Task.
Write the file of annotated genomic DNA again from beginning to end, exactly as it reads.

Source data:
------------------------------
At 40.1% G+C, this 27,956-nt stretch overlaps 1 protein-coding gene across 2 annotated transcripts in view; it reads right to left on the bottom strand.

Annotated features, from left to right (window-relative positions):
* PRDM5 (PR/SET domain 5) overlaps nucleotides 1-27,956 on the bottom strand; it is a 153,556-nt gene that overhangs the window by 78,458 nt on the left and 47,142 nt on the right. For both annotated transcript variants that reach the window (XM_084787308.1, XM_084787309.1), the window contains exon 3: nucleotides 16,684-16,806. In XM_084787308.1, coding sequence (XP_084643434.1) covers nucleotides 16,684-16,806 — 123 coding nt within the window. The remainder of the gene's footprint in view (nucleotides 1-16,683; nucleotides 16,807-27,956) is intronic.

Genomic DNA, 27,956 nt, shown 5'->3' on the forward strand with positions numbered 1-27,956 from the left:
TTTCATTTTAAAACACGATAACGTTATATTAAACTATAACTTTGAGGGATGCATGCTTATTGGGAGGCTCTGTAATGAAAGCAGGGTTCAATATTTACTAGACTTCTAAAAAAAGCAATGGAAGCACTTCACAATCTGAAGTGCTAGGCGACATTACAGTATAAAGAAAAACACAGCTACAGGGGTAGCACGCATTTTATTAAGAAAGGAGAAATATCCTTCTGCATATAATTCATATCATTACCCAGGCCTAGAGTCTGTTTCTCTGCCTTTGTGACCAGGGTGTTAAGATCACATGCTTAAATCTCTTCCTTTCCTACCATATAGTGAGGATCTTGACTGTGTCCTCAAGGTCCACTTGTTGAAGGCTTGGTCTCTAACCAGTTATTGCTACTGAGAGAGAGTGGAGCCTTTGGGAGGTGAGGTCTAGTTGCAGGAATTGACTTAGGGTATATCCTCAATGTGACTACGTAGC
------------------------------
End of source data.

At 40.1% G+C, this 27,956-nt stretch overlaps 1 protein-coding gene across 2 annotated transcripts in view; it reads right to left on the bottom strand.

Annotated features, from left to right (window-relative positions):
* PRDM5 (PR/SET domain 5) overlaps nucleotides 1-27,956 on the bottom strand; it is a 153,556-nt gene that overhangs the window by 78,458 nt on the left and 47,142 nt on the right. For both annotated transcript variants that reach the window (XM_084787308.1, XM_084787309.1), the window contains exon 3: nucleotides 16,684-16,806. In XM_084787308.1, coding sequence (XP_084643434.1) covers nucleotides 16,684-16,806 — 123 coding nt within the window. The remainder of the gene's footprint in view (nucleotides 1-16,683; nucleotides 16,807-27,956) is intronic.

Genomic DNA, 27,956 nt, shown 5'->3' on the forward strand with positions numbered 1-27,956 from the left:
TTTCATTTTAAAACACGATAACGTTATATTAAACTATAACTTTGAGGGATGCATGCTTATTGGGAGGCTCTGTAATGAAAGCAGGGTTCAATATTTACTAGACTTCTAAAAAAAGCAATGGAAGCACTTCACAATCTGAAGTGCTAGGCGACATTACAGTATAAAGAAAAACACAGCTACAGGGGTAGCACGCATTTTATTAAGAAAGGAGAAATATCCTTCTGCATATAATTCATATCATTACCCAGGCCTAGAGTCTGTTTCTCTGCCTTTGTGACCAGGGTGTTAAGATCACATGCTTAAATCTCTTCCTTTCCTACCATATAGTGAGGATCTTGACTGTGTCCTCAAGGTCCACTTGTTGAAGGCTTGGTCTCTAACCAGTTATTGCTACTGAGAGAGAGTGGAGCCTTTGGGAGGTGAGGTCTAGTTGCAGGAATTGACTTAGGGTATATCCTCAATGTGACTACGTAGC